怎么念好农业改革“三字经”?

The Austrians advanced under Marshal Braun, an officer of English extraction, against Frederick, but after a hard-fought battle at Lowositz, on the 1st of October, Frederick beat them, and soon after compelled the Saxon army, seventeen thousand strong, to surrender at Pirna. The King of Saxony, who had taken refuge in the lofty rock fortress of K?nigstein, surrendered too, on condition of being allowed to retire to Warsaw, and Frederick established his headquarters for the winter at Dresden, levying heavy contributions throughout Saxony. [See larger version]

[See larger version]

Nothing could exceed the consternation and indignation of the Spanish people when they found their great strongholds guarding the entrances from France into the country thus in the hands of the French. Had there been a king of any ability in Spain, an appeal to the nation would, on this outrage, have roused it to a man, and the plans of Buonaparte might have been defeated. But Godoy, knowing himself to be the object of national detestation, and dreading nothing so much as a rising of the people, by whom he would most certainly be sacrificed, advised the royal family to follow the example of the Court of Portugal, and escape to their trans-Atlantic dominions; which advice could only have been given by a miscreant, and adopted by an idiot. To surrender a kingdom and a people like those of Spain, without a blow, was the extreme of cowardice. But, as if to urge the feeble king to this issue, at this moment came a letter from Buonaparte, upbraiding him with having received his acceptance of the match between their houses coldly. Charles, terrified in the extreme, wrote to declare that nothing lay so near his heart, and at the same time made preparations to be gone. The intention was kept as secret as possible, but the public soon became aware of the Court's proposed removal from Madrid to Cadiz, in order then to be able to embark for America. The Prince of Asturias and his brother protested against the project; the Council of Castile remonstrated; the populace were in a most tumultuous state, regarding the plan as originating with Godoy, and surrounded the palace with cries and gestures of dissatisfaction. The king was in a continual state of terror and irresolution, but Godoy pressed on matters for the flight.

On the 19th of August the new Parliament assembled. The Session was opened by commission; the Royal Speech, which was read by the Lord Chancellor, contained a paragraph referring to the duties affecting the productions of foreign countries, and suggesting for consideration the question whether the principle of protection was not carried to an extent injurious alike to the income of the State and the interests of the people; whether the Corn Laws did not aggravate the natural fluctuations of supply; and whether they did not embarrass trade, derange the currency, and by their operation diminish the comfort and increase the privations of the great body of the community. Here was a distinct enunciation of the principles of Free Trade in the Speech from the Throne, for which, of course, the Ministers were responsible. The Address in the House of Lords was moved by Earl Spencer, a decided Free Trader, and seconded by the Marquis of Clanricarde. The debate was relieved from nullity by the Duke of Wellington's testimony to the conduct of Lord Melbourne towards the Queen. The Duke said"He was willing to admit that the noble viscount had rendered the greatest possible service to her Majesty, in making her acquainted with the mode and policy of the government of this country, initiating her into the laws and spirit of the Constitution, independently of the performance of his duty as the servant of her Majesty's Crown; teaching her, in short, to preside over the destiny of this great country." The House divided, when it was found that there was a majority of 72 against the Government. All these causes of unpopularity were rendered more effective by the powerful political party which now assailed him. Pitt led the way, and the Dukes of Devonshire, Bolton, and Portland, the Marquis of Rockingham, the Earls of Temple, Cornwallis, Albemarle, Ashburton, Hardwicke, and Bessborough, Lords Spencer, Sondes, Grantham, and Villiers, James Grenville, Sir George Savile, and other Whigs, presented a formidable phalanx of opponents in both Houses. The measures, too, which he was obliged to bring forward, were certain to augment his discredit. The funded debt had grown to upwards of a hundred millions, and there were three millions and a half besides unfunded. It was necessary to raise a new loan, and, moreover, to raise a new tax, for the income was unequal to the expenditure, even in time of peace. The Chancellor of the Exchequer, Dashwood, was not a man likely to make these new burdens go down easily. He issued the new loan to the public with so little advertisement, that the friends of the Ministers secured the greater part of the shares, and they soon rose to eleven per cent. premium, by which they were enabled, at the public cost, to make heavy sums. The tax which Sir Francis proposed was one on cider and perry, besides some additional duties on wines. There was at once an outcry in the City against this tax, led on by the Lord Mayor, Alderman Beckford, a great friend of Pitt. The cry was only too sure to find a loud echo from the cider-growing districts. Bute and his Chancellor were quickly compelled to reduce the proposed impost from ten shillings a hogshead, to be paid by the buyer, that is, by the merchant, to four shillings, to be paid by the grower. The tax thus cut down was calculated to produce only seventy-five thousand poundsa sum for which it was scarcely worth while to incur so much odium.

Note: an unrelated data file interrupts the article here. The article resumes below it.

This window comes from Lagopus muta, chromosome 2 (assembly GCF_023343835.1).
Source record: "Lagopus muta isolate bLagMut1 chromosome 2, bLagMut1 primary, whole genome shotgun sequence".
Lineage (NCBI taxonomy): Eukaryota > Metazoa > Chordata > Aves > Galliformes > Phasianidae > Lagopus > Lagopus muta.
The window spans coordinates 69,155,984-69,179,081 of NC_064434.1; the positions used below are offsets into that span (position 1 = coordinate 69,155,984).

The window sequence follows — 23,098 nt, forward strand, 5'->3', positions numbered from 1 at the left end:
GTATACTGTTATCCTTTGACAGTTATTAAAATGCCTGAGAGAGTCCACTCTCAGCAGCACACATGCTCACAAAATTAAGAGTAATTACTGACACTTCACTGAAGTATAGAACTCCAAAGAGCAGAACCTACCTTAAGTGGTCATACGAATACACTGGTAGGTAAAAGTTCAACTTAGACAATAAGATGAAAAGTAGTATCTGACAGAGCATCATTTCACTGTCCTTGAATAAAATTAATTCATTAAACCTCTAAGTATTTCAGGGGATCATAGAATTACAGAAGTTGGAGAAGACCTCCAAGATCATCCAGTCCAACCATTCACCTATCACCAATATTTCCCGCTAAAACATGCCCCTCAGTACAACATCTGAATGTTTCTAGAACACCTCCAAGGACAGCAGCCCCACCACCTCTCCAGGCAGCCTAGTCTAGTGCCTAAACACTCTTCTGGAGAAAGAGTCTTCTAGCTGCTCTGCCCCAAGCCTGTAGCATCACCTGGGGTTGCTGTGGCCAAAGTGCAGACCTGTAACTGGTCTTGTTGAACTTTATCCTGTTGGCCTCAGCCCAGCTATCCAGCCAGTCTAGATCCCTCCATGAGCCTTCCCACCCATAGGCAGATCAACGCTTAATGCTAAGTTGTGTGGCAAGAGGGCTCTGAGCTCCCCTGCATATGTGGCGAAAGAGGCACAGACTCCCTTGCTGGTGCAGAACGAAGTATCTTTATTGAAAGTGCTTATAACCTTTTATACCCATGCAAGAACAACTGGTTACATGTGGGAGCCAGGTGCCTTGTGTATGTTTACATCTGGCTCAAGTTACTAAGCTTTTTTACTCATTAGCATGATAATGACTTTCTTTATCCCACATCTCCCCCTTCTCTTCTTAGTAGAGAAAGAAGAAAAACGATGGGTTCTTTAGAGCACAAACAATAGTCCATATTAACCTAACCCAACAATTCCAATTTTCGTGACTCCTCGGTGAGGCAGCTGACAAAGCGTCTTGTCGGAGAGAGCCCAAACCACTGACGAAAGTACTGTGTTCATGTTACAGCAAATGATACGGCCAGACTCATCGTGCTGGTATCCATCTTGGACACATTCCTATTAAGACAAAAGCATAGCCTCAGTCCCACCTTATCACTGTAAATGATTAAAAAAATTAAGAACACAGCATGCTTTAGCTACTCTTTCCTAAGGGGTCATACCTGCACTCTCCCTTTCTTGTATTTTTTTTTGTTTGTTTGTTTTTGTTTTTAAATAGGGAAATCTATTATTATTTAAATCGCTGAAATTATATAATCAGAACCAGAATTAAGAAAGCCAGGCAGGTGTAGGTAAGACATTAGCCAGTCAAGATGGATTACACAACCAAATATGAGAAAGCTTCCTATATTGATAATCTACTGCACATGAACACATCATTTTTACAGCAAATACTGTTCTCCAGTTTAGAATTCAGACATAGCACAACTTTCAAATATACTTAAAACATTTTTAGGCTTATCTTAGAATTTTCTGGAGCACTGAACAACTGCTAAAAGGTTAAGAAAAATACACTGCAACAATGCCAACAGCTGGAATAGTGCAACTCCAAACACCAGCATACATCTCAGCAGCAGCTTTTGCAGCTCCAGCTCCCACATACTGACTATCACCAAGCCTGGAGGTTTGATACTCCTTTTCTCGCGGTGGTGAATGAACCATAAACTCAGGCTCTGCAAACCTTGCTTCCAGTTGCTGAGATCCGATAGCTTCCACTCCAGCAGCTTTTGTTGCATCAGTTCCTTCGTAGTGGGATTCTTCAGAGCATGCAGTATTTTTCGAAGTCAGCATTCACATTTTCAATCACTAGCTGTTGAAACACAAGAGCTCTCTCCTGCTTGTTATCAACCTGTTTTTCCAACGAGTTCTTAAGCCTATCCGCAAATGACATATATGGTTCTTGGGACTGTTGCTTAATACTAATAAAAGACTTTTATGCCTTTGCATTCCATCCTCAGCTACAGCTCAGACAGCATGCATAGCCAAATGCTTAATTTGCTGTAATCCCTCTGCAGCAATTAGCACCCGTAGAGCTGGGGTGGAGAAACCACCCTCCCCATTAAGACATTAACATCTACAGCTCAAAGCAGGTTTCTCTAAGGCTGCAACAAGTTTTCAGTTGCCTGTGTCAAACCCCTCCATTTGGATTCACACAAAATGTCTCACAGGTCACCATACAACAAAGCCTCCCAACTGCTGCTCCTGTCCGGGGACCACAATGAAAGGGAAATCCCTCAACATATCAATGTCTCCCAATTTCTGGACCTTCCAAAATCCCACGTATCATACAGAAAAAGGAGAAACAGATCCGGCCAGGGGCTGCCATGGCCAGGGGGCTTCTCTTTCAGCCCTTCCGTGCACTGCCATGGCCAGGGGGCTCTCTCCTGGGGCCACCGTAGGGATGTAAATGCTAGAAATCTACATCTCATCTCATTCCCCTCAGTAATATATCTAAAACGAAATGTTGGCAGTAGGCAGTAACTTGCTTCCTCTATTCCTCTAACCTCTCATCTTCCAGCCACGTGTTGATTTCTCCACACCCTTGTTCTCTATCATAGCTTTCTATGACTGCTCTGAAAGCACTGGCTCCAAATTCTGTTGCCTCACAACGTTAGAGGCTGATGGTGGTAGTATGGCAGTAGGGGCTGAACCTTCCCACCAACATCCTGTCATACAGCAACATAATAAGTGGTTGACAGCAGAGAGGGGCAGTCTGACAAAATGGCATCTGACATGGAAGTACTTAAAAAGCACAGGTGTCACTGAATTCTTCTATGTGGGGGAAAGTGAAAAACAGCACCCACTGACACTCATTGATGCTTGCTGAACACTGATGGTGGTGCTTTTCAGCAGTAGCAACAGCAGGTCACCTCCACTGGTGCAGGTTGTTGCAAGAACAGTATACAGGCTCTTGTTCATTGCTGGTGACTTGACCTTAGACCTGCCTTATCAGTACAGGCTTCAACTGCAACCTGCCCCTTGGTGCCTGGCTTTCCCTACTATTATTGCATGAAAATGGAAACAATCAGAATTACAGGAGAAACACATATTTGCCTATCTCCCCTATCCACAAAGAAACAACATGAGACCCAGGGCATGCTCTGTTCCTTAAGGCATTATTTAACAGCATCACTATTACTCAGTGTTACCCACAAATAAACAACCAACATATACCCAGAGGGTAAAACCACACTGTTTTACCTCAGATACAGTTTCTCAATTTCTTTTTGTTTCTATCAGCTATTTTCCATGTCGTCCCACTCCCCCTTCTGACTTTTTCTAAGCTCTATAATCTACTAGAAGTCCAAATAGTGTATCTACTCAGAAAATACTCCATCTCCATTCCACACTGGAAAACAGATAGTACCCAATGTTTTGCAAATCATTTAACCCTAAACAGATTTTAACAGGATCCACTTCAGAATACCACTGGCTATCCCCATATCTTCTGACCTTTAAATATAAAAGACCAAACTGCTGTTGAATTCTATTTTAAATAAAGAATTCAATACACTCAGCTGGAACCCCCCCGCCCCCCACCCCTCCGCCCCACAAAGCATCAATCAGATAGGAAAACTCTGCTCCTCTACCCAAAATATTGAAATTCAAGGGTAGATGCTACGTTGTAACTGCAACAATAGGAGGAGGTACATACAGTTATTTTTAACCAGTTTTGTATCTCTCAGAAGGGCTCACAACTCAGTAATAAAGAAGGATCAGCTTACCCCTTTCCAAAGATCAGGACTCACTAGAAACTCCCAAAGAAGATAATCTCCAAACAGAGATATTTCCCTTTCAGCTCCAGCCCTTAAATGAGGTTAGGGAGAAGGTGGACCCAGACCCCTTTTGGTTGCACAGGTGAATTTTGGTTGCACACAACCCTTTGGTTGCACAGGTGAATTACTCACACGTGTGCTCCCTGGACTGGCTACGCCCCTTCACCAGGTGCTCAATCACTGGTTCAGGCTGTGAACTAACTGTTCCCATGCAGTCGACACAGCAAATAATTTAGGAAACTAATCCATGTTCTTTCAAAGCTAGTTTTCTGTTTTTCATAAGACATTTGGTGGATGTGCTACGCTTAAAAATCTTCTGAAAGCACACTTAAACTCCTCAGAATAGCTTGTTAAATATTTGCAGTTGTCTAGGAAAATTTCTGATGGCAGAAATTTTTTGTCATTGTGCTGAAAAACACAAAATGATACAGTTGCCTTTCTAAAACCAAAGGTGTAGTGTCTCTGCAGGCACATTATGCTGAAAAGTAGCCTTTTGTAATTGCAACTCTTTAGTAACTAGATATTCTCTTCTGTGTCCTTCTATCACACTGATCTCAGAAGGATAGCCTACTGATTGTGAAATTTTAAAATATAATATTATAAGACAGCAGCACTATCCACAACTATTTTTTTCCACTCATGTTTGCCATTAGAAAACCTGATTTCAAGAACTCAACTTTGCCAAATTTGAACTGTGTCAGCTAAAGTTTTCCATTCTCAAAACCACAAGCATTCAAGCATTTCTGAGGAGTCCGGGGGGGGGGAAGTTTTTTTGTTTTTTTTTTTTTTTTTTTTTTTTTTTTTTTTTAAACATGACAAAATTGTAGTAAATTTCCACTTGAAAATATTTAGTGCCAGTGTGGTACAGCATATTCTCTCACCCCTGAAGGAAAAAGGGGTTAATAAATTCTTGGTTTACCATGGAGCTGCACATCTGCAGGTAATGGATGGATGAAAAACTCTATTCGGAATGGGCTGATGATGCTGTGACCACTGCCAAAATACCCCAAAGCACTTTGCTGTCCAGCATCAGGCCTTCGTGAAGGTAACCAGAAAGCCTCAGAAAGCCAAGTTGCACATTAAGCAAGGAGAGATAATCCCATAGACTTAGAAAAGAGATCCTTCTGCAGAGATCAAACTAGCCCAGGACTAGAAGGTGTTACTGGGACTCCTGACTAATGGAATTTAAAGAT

[See larger version]